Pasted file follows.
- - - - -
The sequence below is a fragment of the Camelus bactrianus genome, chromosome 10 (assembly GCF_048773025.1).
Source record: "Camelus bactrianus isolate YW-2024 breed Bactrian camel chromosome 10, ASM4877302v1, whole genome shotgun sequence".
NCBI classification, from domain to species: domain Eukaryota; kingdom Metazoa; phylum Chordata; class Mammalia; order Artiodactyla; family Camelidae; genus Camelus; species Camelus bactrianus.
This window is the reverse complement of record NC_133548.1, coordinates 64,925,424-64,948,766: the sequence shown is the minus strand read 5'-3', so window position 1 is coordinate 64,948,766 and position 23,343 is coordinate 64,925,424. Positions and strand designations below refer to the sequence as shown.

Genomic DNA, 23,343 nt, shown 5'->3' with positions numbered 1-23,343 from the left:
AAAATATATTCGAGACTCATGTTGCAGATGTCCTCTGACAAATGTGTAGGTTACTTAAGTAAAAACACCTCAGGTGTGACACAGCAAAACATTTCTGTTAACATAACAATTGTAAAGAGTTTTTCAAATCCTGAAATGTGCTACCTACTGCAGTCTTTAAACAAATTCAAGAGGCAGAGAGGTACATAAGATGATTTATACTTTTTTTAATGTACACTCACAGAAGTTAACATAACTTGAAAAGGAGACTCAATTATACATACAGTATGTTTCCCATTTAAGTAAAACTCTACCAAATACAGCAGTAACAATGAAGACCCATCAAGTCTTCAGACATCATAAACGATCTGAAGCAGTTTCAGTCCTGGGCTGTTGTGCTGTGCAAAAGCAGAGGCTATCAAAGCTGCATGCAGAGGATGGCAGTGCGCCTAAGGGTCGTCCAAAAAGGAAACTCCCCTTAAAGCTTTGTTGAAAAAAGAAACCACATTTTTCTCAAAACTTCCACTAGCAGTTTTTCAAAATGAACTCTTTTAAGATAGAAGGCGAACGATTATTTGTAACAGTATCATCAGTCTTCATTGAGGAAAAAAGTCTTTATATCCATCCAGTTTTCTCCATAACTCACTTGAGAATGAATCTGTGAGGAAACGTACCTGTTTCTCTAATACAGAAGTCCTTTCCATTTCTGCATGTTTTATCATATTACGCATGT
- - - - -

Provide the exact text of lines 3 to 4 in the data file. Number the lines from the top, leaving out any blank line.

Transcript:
NCBI classification, from domain to species: domain Eukaryota; kingdom Metazoa; phylum Chordata; class Mammalia; order Artiodactyla; family Camelidae; genus Camelus; species Camelus bactrianus.
This window is the reverse complement of record NC_133548.1, coordinates 64,925,424-64,948,766: the sequence shown is the minus strand read 5'-3', so window position 1 is coordinate 64,948,766 and position 23,343 is coordinate 64,925,424. Positions and strand designations below refer to the sequence as shown.